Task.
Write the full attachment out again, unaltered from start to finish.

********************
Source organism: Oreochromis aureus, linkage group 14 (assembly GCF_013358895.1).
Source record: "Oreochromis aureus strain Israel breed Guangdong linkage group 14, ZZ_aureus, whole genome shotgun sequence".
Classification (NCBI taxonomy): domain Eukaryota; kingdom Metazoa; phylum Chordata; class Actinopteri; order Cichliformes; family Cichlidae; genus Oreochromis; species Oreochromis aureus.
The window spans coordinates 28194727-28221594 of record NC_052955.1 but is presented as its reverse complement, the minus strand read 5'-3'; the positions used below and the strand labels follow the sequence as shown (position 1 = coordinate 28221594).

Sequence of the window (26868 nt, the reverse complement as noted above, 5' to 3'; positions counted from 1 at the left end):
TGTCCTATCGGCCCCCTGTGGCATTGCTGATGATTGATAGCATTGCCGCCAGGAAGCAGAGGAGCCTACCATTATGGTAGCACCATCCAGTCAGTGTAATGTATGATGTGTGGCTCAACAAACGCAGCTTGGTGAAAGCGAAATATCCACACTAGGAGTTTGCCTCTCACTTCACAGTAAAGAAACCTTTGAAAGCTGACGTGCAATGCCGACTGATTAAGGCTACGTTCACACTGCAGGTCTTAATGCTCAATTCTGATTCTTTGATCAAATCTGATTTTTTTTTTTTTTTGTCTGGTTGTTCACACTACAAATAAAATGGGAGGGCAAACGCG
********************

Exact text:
Source organism: Oreochromis aureus, linkage group 14 (assembly GCF_013358895.1).
Source record: "Oreochromis aureus strain Israel breed Guangdong linkage group 14, ZZ_aureus, whole genome shotgun sequence".
Classification (NCBI taxonomy): domain Eukaryota; kingdom Metazoa; phylum Chordata; class Actinopteri; order Cichliformes; family Cichlidae; genus Oreochromis; species Oreochromis aureus.
The window spans coordinates 28194727-28221594 of record NC_052955.1 but is presented as its reverse complement, the minus strand read 5'-3'; the positions used below and the strand labels follow the sequence as shown (position 1 = coordinate 28221594).

Sequence of the window (26868 nt, the reverse complement as noted above, 5' to 3'; positions counted from 1 at the left end):
TGTCCTATCGGCCCCCTGTGGCATTGCTGATGATTGATAGCATTGCCGCCAGGAAGCAGAGGAGCCTACCATTATGGTAGCACCATCCAGTCAGTGTAATGTATGATGTGTGGCTCAACAAACGCAGCTTGGTGAAAGCGAAATATCCACACTAGGAGTTTGCCTCTCACTTCACAGTAAAGAAACCTTTGAAAGCTGACGTGCAATGCCGACTGATTAAGGCTACGTTCACACTGCAGGTCTTAATGCTCAATTCTGATTCTTTGATCAAATCTGATTTTTTTTTTTTTTTGTCTGGTTGTTCACACTACAAATAAAATGGGAGGGCAAACGCG